Most people think about dogs and cats when they hear the word “pet,” but the world of pet ownership goes far beyond these traditional choices. Birds, reptiles, fish, rabbits, ferrets, and rodents are just a few of the many popular exotic pet types. 

The Animal Hospital of Stoney Creek team can care for rabbits and small mammals—good choices for younger pet owners, people who travel frequently, or those who simply prefer a more compact pet. But don’t mistake a smaller pet for one who requires less care. Take the time to learn more about exotic pet care and how our hospital can help.

General exotic pet care principles

First-time exotic pet owners may mistakenly believe that because their pet is small and can live in a relatively small space, they will require less time, effort, or money to care for. While an exotic pet’s veterinary bills are typically lower than a dog’s or cat’s, they have other special needs that will require research and commitment to providing for those needs. Some things to consider when choosing a pet and learning about their care include:

  • Nutrition — Each species has specific dietary needs, which aren’t easily met with a single kibble diet like dogs or cats. While pre-formulated diets for rabbits and rodents exist in the pet store, these pets usually require fresh food additions for optimal health.
  • Enclosure — Exotics require escape-proof enclosures with solid flooring and proper bedding. Most pets require more space than you might initially assume, and many also need supervised time outside the enclosure in a pet-proof area.
  • Exercise and mental stimulation — How much space and time does your exotic pet need to run, play, and exercise? Are they active during the day, evening, or night?
  • Chewing needs — Chewing is important for rabbits and small rodents with continuously growing teeth. If you fail to provide the right chewing surfaces, their teeth could overgrow, or they will destroy items in your home.
  • Training — Many exotics benefit from litter box training for convenience and cleanliness, while additional training keeps them mentally stimulated.
  • Medical care — Some exotics benefit from routine spaying or neutering, and each species has health problems to watch for. Do not bring home an exotic pet with the expectation that they will never need veterinary care.

Rabbit care

Rabbits are social animals and form loving bonds with people, other rabbits, and other household pets. They require lots of free-roaming exercise time in the house or an escape-proof area in the yard, and they are easily litter box-trained to make this freedom easier. Rabbit-proofing is essential to prevent them from chewing important items, such as furniture or cords. Rabbits benefit from spaying or neutering to reduce unwanted aggressive behaviors and to ensure those rabbits living together cannot reproduce.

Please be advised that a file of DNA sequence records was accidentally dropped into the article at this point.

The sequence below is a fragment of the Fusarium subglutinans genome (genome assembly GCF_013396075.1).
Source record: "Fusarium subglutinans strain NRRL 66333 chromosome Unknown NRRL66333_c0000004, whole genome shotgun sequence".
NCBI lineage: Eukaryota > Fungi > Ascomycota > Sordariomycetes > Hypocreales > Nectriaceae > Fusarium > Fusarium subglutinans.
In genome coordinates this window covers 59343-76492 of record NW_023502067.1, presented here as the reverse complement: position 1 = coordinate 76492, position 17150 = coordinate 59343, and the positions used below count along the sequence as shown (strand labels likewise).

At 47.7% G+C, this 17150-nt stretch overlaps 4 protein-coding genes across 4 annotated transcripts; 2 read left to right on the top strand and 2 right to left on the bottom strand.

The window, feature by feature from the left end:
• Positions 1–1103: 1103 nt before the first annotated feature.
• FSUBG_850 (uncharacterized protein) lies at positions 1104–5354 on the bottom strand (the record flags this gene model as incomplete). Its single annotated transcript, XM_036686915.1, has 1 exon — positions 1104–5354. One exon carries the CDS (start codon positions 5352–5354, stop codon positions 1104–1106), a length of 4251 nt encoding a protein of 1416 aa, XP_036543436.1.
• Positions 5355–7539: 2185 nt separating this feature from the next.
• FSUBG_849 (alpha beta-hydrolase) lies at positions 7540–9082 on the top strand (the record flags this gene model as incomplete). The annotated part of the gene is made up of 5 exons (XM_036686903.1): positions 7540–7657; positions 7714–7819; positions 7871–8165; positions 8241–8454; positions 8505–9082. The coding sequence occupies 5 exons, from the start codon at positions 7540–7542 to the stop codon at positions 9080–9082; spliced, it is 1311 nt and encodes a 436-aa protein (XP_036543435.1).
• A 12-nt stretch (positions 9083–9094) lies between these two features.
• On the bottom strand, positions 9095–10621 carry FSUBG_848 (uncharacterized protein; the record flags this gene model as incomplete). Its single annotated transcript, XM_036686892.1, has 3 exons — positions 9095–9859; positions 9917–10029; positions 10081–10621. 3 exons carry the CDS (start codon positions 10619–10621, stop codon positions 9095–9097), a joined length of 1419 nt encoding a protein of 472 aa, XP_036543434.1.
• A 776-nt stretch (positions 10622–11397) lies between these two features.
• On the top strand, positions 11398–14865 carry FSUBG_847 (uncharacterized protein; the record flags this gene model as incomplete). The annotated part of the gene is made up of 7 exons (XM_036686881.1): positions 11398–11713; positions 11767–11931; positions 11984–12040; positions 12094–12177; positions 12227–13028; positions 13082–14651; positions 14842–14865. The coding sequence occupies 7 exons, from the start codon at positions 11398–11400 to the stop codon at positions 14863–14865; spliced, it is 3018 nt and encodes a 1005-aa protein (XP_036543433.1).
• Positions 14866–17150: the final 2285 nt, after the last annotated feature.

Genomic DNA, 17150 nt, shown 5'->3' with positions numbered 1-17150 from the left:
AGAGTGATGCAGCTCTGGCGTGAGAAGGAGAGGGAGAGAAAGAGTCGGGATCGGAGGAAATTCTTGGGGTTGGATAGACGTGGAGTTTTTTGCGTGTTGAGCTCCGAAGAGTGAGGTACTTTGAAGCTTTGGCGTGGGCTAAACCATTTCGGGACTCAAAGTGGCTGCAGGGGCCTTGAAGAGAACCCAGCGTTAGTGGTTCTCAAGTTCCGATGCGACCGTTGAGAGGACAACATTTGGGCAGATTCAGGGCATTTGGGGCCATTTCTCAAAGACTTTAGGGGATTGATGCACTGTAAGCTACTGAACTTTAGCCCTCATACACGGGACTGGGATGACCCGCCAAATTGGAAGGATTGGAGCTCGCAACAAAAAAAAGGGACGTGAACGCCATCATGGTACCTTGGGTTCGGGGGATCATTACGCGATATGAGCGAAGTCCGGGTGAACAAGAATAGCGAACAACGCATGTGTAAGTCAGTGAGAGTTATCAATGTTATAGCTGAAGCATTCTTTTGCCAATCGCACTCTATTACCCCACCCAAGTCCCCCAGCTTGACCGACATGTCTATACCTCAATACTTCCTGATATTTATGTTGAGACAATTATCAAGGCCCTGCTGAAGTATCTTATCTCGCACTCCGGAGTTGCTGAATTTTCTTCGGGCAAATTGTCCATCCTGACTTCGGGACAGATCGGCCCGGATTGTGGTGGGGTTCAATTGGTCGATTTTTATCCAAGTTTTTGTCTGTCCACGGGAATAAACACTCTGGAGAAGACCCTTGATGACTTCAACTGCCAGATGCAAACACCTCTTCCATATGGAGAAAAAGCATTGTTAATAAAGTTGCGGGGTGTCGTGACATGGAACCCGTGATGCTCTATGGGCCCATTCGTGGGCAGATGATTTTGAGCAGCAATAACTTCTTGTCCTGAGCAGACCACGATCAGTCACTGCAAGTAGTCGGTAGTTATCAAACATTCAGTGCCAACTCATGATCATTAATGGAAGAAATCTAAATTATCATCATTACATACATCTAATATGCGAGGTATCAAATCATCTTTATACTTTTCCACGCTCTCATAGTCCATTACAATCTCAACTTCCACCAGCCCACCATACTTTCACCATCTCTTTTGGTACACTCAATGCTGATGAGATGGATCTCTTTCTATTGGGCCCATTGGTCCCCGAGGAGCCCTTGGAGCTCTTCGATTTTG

Rabbits need a specialized diet that includes hay and various fresh greens. Pellets can be used to supplement the diet but should not be the sole source of nutrition. They eat continuously like horses to keep their teeth worn down and their gastrointestinal tract functioning. Common rabbit medical problems include dental disease, urinary tract disorders, gastrointestinal slow-down or blockage, parasites, and infections. Learn more about rabbits here.

Rodent care

Rodents generally require less veterinary care than rabbits because they have shorter life spans—typically two to five years. Guinea pigs need time outside their enclosure for exercise and interaction with family members, and gerbils and hamsters benefit from exercise on a wheel in their cage or in a plastic ball they can use to explore the house without the risk of getting lost. The guinea pig’s diet is similar to that of a rabbit, with fresh greens and hay making up the bulk, while hamsters and gerbils can eat commercial food supplemented with fresh treats. Rodents have a major sweet tooth and enjoy things like yogurt drops, dried fruit, and vegetables. They also love to burrow and benefit from sprawling cages with many interesting hiding places and tunnels. Rodents commonly suffer from parasites, respiratory infections, GI tract infections, dental issues, or tumors. Learn more about rodent care here.

Exotic pet care problem prevention and health maintenance

Like dogs and cats, exotic pets benefit from regular wellness examinations, health screening tests, parasite prevention, dental care, and sometimes spaying or neutering. Because they have short life spans, twice-yearly examinations are recommended to detect health changes sooner. If problems arise throughout your pet’s life, they could require dental procedures, surgery, or medications like any other pet.

Your exotic pet deserves the same veterinary care and proactive health strategies afforded to dogs and cats, which can help keep them healthy and maximize their time with you. Contact our Animal Hospital of Stoney Creek team to schedule an exotic pet wellness examination and husbandry consultation, or if your pet shows any signs of illness or behavior changes.